lumpectomy The removal of a growth or tumor without destruction of surrounding tissues.
manual expression Removing milk from the breast using the hand.
mastectomy Surgical removal of all or part of the breast.
mastitis An infection of the breast characterized by flu-like symptoms and swelling, redness, and tenderness of the affected breast.
mature milk Breastmilk produced after five days postpartum.
meconium Greenish-black, tarlike stool present in newborns.
milk bank Storage, preparation, and distribution facilities for donated human milk.
milk ducts The channels connecting the alveoli to the milk sinuses.
milk ejection reflex The release of breastmilk from the milk-producing cells of the breast, caused by muscular contractions in response to oxytocin.
milk sinuses The area beneath the areola that must be compressed to force milk through the nipple.
Montgomery glands The small bumps on the areolas of a lactating woman that produce a substance that keeps the nipples clean and lubricated.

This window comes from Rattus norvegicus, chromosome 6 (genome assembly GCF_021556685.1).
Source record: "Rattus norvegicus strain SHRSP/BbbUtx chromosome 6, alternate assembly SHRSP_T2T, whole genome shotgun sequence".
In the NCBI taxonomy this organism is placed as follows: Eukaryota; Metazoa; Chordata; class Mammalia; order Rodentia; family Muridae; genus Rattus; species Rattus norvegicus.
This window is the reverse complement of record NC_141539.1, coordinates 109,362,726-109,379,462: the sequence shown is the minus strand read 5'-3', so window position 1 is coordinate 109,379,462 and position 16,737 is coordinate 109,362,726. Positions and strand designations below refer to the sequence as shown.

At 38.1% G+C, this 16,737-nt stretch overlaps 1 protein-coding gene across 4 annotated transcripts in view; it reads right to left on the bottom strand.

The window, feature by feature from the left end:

mylenization The covering of nerve fibers with an insulating layer of fat.
neonatal intensive care unit (NICU) Intensive care unit for infants born premature, or others suffering from neonatal illnesses, diseases, or disorders.
nipple shields Thin plastic protectors that fit over a mother's nipples as she nurses her child.
nursing strike A baby's abrupt refusal to breastfeed due to some interfering factor like teething pain, a stuffy nose, or even Mom's new perfume.
orthodontic nipple Bottle nipples that are designed to help a baby's oral cavity and teeth develop properly.
oxytocin The hormone responsible for the milk ejection reflex.
perineum The connective tissue between the vagina and the anus.
phenylalanine An important amino acid.
phenylketonuria (PKU) An inherited disorder in which the body is unable to properly utilize phenylalanine.
phototherapy The use of special lights in the treatment of newborn jaundice and seasonal affective disorder.
pituitary gland The body's master gland, which produces many hormones, including prolactin and oxytocin.